Morecambe is a coastal town on the Irish Sea. It comprised the hamlets of Poulton, Bare and Torrisholme until 1889. Passage of the necessary legislation officially named the area Morecambe. Formed in 1894, the Urban District Council freed the town from governance by the Borough of Lancaster (until 1974, when Lancaster again took charge).
But various parties referred to the area as ‘Morecambe’ beforehand. The formation of its Harbour and Railway Company took place in 1846. Its constructed railways reached Skipton, Keighley and Bradford by 1850. A settlement grew around the harbour and railway – to service the port, and marking the start of a seaside resort. Consequently the settlement began to be referred to as ‘Morecambe’. Furthermore, the naming of a steam locomotive (built for the South Durham and Lancashire Union Railway) included ‘Morecambe’. This indicates it was already in unofficial use in the area.
The railways brought more visitors – especially from Yorkshire, and from Scotland – seeking seaside refreshment, entertainment and accommodation. Morecambe adapted to these needs throughout the second half of the nineteenth century. As a result, Morecambe has a diverse and vibrant collection of Victorian buildings: including the Winter Gardens (1897) and Park Hotel.
After a lull, Morecambe enjoyed a second period of growth in the 1930s. Working people became more affluent, and the end of the decade saw paid holidays enshrined into law. Morecambe thrived in the 1930s. New buildings included the Midland Hotel (1933) and lido (1936), as well as pier pavilions, cinemas, shops in Art Deco style.
However, it wouldn’t be long until new package holidays overtook the British seaside experience as a desirable escape. Consequently, Morecambe followed the path of economic decline.
Eden Project North
Morecambe has attracted regeneration and investment, and significantly with Eden Project North. This ambitious project intends to reimagine the seaside resort for the twenty-first century. The town motto during its tourism heyday was ‘Beauty Surrounds and Health Abounds’. The project has far-reaching environmental, social and economic aspirations, but above all it will be a day out that hopes to inspire connection with the natural world. It is due to open in spring 2023, following a two-year construction period.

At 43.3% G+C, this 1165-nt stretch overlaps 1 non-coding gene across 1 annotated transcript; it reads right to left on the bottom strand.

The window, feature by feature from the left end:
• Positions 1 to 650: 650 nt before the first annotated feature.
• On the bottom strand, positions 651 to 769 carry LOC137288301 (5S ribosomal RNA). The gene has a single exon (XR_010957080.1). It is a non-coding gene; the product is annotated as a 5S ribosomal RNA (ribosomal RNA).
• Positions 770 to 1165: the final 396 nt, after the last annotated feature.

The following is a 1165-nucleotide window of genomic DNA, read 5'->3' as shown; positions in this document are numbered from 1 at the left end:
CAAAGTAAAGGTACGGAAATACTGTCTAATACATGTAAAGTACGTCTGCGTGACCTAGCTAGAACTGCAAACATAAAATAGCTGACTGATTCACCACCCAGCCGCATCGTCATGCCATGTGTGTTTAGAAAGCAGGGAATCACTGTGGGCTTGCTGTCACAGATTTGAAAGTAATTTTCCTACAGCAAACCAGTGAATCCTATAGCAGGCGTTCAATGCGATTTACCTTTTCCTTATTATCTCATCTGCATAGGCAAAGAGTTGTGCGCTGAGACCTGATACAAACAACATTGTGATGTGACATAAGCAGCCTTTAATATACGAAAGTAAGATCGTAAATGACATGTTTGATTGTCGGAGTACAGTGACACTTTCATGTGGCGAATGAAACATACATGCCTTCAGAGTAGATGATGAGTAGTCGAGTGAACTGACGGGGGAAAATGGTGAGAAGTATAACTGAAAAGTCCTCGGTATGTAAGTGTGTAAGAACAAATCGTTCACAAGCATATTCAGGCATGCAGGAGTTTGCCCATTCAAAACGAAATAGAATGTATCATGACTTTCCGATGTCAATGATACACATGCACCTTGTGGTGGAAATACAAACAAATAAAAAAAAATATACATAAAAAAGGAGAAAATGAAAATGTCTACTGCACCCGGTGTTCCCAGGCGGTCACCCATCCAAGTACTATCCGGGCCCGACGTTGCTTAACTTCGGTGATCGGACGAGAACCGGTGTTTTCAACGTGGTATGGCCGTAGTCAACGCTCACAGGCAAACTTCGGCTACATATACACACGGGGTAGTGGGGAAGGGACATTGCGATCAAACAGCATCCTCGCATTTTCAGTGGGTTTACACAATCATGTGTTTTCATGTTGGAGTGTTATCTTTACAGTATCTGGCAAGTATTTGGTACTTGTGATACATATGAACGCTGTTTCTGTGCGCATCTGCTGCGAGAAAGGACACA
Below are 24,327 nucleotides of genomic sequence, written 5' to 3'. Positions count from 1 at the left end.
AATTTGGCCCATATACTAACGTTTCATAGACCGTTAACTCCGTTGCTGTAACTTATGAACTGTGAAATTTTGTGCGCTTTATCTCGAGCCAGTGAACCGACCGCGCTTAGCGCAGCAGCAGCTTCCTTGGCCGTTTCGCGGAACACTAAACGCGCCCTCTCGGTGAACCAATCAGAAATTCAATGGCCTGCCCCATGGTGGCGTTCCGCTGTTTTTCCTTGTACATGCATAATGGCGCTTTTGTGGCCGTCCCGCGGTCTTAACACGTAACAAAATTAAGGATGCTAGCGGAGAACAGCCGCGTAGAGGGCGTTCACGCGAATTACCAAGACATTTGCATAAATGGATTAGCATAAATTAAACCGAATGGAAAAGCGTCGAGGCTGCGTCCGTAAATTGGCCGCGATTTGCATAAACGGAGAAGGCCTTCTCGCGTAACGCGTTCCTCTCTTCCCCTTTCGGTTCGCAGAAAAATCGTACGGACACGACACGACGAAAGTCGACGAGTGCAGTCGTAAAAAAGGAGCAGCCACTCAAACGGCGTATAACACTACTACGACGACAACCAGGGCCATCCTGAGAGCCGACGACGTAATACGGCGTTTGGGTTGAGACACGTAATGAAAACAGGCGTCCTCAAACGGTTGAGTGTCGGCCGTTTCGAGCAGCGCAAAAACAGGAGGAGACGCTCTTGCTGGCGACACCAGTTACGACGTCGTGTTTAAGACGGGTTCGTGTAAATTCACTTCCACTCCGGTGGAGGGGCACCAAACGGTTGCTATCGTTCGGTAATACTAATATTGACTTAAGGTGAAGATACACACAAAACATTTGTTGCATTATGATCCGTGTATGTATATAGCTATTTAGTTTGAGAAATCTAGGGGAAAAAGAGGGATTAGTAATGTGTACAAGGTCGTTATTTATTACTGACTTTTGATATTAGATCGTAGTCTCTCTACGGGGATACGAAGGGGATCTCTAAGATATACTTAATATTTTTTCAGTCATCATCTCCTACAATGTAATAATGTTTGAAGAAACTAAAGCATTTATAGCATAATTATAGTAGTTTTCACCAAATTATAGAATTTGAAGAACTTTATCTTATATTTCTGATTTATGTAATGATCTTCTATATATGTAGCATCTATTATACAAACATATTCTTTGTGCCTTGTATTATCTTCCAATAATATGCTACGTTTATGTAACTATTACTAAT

Eden Project North will share much with the Eden Project in Cornwall. It will be a ticketed visitor attraction, with large indoor environments, housed within pavilions, at its heart. It will build on the Eden Project’s programme of entertainment and education. As in Cornwall, Eden Project North will combine exhibits, performance, learning, play, immersive experiences, world-class horticulture, art, food, beverage and retail spaces, building on nearly 20 years of operational experience.
External spaces and landscaping will link the venue sensitively to its location – to Morecambe Bay and to the town. Building on the work of key partners, in a location of internationally-recognised scientific importance, the collaborative team will seek to make the Bay a place that is understood and celebrated.
Morecambe is a coastal town on the Irish Sea. It comprised the hamlets of Poulton, Bare and Torrisholme until 1889. Passage of the necessary legislation officially named the area Morecambe. Formed in 1894, the Urban District Council freed the town from governance by the Borough of Lancaster (until 1974, when Lancaster again took charge). But various parties […]